Fauci, CDC chief testify in Senate as states struggle to contain coronavirus

Coronavirus task force member Dr. Anthony Fauci, Centers for Disease Control and Prevention Director Robert Redfield and other top government health officials are testifying before a Senate Committee on Tuesday on the latest efforts by the US government to contain the pandemic.

The Health, Education, Labor, and Pensions panel hearing comes as several states are struggling to contain the virus as cases counts continue to rise across the nation and states begin to reopen. The US reported more than 40,000 new Covid-19 cases on Friday, its biggest daily jump yet.

LIVE UPDATES: Fauci, Redfield testify on Covid-19 reopening as cases rise

More than half of all states are seeing a rise in cases, and Florida, Texas and Arizona are getting hit particularly hard. Texas has begun scaling back its reopening, and beaches in Florida have closed for the upcoming holiday weekend.

Fauci and Redfield testified before lawmakers last week, when Fauci said “we’re going to be doing more testing, not less,” in response to President Donald Trump’s recent claim that he asked his administration to slow down testing during the pandemic.

Senators have been weighing another stimulus package in recent weeks as unemployment numbers remain worrisome and economic hardship stemming from the pandemic persists. Republicans remains divided on the size and scale of the next stimulus bill and while it has been discussed for months, the next phase of economic relief is still weeks away. But there is now broad agreement something has to be done — something that wasn’t always the case.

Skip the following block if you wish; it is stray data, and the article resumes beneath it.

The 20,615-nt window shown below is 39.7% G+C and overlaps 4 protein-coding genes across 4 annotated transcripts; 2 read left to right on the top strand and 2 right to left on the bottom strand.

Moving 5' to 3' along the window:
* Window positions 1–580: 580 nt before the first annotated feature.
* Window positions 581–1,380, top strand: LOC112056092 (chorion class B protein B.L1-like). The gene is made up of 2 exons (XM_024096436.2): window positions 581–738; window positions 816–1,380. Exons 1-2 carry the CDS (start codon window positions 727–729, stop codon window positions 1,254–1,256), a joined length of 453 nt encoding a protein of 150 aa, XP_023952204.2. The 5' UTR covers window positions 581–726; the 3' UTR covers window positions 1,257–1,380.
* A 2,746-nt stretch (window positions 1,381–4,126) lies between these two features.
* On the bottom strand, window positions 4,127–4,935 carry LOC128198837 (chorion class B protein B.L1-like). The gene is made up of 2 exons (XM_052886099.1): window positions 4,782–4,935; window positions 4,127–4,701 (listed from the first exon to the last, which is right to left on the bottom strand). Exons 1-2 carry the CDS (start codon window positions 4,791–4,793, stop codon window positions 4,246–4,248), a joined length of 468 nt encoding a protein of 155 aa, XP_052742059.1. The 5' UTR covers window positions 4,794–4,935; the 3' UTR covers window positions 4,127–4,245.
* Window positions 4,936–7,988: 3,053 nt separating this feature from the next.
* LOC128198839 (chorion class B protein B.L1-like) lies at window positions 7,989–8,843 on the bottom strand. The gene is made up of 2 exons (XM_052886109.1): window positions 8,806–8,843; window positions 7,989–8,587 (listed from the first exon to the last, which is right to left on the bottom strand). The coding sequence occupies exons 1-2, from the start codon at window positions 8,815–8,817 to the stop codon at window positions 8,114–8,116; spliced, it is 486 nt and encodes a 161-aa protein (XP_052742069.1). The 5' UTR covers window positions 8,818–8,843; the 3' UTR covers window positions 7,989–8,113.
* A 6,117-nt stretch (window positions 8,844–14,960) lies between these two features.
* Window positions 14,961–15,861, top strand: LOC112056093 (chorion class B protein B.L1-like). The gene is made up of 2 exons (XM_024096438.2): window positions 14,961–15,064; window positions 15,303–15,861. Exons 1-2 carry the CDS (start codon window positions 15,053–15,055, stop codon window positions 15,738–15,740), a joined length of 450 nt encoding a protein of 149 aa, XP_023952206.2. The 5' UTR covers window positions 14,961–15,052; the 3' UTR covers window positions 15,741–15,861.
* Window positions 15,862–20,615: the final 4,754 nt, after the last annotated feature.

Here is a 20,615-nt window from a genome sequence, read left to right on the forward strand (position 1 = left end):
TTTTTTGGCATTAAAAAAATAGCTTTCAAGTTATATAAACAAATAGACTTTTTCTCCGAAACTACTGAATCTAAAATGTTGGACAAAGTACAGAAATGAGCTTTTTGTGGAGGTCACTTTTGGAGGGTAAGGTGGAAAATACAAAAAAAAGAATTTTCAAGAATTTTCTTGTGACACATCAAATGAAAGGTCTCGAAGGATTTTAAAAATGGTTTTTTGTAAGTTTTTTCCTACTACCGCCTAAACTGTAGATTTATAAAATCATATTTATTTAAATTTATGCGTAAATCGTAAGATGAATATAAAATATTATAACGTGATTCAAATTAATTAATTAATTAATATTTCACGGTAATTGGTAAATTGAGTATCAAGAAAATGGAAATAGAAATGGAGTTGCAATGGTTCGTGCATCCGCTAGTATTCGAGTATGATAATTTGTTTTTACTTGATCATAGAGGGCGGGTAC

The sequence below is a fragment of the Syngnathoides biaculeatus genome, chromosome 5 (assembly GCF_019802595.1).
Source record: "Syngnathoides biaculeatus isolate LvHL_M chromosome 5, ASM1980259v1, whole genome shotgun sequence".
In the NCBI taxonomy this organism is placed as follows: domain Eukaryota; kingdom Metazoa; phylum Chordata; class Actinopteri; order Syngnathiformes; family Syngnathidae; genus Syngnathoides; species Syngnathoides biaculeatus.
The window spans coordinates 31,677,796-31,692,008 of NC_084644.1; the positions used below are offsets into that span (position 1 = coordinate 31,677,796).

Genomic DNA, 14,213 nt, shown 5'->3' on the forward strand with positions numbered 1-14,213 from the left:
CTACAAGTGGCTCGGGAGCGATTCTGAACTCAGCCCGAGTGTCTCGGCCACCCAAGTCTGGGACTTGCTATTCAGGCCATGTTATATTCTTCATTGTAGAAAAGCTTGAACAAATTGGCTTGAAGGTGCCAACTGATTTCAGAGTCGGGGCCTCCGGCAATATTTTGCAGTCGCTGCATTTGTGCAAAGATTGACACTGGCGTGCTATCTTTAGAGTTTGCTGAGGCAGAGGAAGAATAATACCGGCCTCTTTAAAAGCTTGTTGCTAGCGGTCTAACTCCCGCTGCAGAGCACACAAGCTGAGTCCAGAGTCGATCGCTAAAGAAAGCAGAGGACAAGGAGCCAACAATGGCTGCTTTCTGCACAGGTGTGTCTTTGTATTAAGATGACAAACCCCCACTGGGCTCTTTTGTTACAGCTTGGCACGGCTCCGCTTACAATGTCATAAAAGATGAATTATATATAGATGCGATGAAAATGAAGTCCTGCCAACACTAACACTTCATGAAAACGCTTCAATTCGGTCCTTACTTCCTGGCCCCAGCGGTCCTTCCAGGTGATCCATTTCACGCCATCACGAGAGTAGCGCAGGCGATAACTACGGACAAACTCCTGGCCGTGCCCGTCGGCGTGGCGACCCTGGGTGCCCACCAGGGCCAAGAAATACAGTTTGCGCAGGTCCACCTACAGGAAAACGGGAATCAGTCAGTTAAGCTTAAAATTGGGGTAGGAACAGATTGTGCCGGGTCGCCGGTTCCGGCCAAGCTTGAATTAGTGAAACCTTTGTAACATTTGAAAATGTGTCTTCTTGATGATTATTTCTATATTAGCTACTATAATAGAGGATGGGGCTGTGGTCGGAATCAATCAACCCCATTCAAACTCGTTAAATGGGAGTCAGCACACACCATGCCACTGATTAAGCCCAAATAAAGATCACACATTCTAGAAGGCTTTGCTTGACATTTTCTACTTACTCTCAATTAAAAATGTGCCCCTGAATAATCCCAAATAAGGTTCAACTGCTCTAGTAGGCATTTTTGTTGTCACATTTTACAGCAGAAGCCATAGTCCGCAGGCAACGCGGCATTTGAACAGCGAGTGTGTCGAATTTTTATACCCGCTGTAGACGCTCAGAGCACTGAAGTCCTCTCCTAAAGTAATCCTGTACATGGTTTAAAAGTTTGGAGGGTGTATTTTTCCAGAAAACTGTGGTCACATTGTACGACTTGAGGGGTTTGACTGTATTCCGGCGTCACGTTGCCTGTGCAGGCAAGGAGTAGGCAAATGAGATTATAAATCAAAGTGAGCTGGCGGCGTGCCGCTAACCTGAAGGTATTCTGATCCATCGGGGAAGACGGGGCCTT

In Capitol Hill’s last round of aid, Congress boosted unemployment checks by $600 a week and added 13 weeks of pay, beyond what states offer. The additional money will expire on July 31 without congressional action, but the 13-week extension will remain in place until the end of the year. A second round of stimulus payments is on the negotiating table in Washington, but some of the 160 million Americans who got money the first time could be left out, according a more targeted approach the administration is pushing for.

Republicans have zeroed in on the last week of July to reach agreement on the next round of stimulus legislation. Senate Majority Leader Mitch McConnell has been adamant for weeks on that timeline and the administration is on board.

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